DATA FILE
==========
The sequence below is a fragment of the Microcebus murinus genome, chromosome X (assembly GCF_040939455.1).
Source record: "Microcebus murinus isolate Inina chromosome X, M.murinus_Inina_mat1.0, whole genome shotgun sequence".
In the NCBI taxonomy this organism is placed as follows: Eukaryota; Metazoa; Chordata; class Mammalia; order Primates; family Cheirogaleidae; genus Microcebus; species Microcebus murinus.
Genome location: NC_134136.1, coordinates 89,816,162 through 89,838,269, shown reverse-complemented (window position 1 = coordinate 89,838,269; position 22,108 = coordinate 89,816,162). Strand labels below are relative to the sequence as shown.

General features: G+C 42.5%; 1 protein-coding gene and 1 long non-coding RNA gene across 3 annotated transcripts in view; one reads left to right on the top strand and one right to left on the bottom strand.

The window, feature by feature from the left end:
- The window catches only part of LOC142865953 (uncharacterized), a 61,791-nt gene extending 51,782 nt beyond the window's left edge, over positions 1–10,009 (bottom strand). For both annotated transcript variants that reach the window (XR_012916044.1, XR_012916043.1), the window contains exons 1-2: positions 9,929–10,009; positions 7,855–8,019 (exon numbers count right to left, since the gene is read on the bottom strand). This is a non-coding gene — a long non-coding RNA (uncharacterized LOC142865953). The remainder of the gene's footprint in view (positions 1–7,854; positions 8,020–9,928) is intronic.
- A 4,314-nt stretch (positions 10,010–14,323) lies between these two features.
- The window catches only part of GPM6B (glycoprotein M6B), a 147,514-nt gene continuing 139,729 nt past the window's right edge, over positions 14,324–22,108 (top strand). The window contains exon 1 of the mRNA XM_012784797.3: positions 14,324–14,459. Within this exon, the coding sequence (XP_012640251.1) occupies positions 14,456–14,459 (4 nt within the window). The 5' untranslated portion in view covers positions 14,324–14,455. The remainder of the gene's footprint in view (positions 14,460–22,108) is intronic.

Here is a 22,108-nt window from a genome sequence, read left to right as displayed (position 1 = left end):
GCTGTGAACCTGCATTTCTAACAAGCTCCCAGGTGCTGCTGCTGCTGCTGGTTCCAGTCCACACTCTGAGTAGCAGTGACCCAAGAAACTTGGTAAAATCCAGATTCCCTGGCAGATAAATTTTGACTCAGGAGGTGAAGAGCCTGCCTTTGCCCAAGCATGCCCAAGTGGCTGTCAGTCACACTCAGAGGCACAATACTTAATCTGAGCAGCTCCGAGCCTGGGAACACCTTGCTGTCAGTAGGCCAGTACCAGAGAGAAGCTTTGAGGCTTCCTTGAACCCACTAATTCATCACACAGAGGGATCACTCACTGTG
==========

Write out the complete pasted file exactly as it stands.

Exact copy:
The sequence below is a fragment of the Microcebus murinus genome, chromosome X (assembly GCF_040939455.1).
Source record: "Microcebus murinus isolate Inina chromosome X, M.murinus_Inina_mat1.0, whole genome shotgun sequence".
In the NCBI taxonomy this organism is placed as follows: Eukaryota; Metazoa; Chordata; class Mammalia; order Primates; family Cheirogaleidae; genus Microcebus; species Microcebus murinus.
Genome location: NC_134136.1, coordinates 89,816,162 through 89,838,269, shown reverse-complemented (window position 1 = coordinate 89,838,269; position 22,108 = coordinate 89,816,162). Strand labels below are relative to the sequence as shown.

General features: G+C 42.5%; 1 protein-coding gene and 1 long non-coding RNA gene across 3 annotated transcripts in view; one reads left to right on the top strand and one right to left on the bottom strand.

The window, feature by feature from the left end:
- The window catches only part of LOC142865953 (uncharacterized), a 61,791-nt gene extending 51,782 nt beyond the window's left edge, over positions 1–10,009 (bottom strand). For both annotated transcript variants that reach the window (XR_012916044.1, XR_012916043.1), the window contains exons 1-2: positions 9,929–10,009; positions 7,855–8,019 (exon numbers count right to left, since the gene is read on the bottom strand). This is a non-coding gene — a long non-coding RNA (uncharacterized LOC142865953). The remainder of the gene's footprint in view (positions 1–7,854; positions 8,020–9,928) is intronic.
- A 4,314-nt stretch (positions 10,010–14,323) lies between these two features.
- The window catches only part of GPM6B (glycoprotein M6B), a 147,514-nt gene continuing 139,729 nt past the window's right edge, over positions 14,324–22,108 (top strand). The window contains exon 1 of the mRNA XM_012784797.3: positions 14,324–14,459. Within this exon, the coding sequence (XP_012640251.1) occupies positions 14,456–14,459 (4 nt within the window). The 5' untranslated portion in view covers positions 14,324–14,455. The remainder of the gene's footprint in view (positions 14,460–22,108) is intronic.

Here is a 22,108-nt window from a genome sequence, read left to right as displayed (position 1 = left end):
GCTGTGAACCTGCATTTCTAACAAGCTCCCAGGTGCTGCTGCTGCTGCTGGTTCCAGTCCACACTCTGAGTAGCAGTGACCCAAGAAACTTGGTAAAATCCAGATTCCCTGGCAGATAAATTTTGACTCAGGAGGTGAAGAGCCTGCCTTTGCCCAAGCATGCCCAAGTGGCTGTCAGTCACACTCAGAGGCACAATACTTAATCTGAGCAGCTCCGAGCCTGGGAACACCTTGCTGTCAGTAGGCCAGTACCAGAGAGAAGCTTTGAGGCTTCCTTGAACCCACTAATTCATCACACAGAGGGATCACTCACTGTG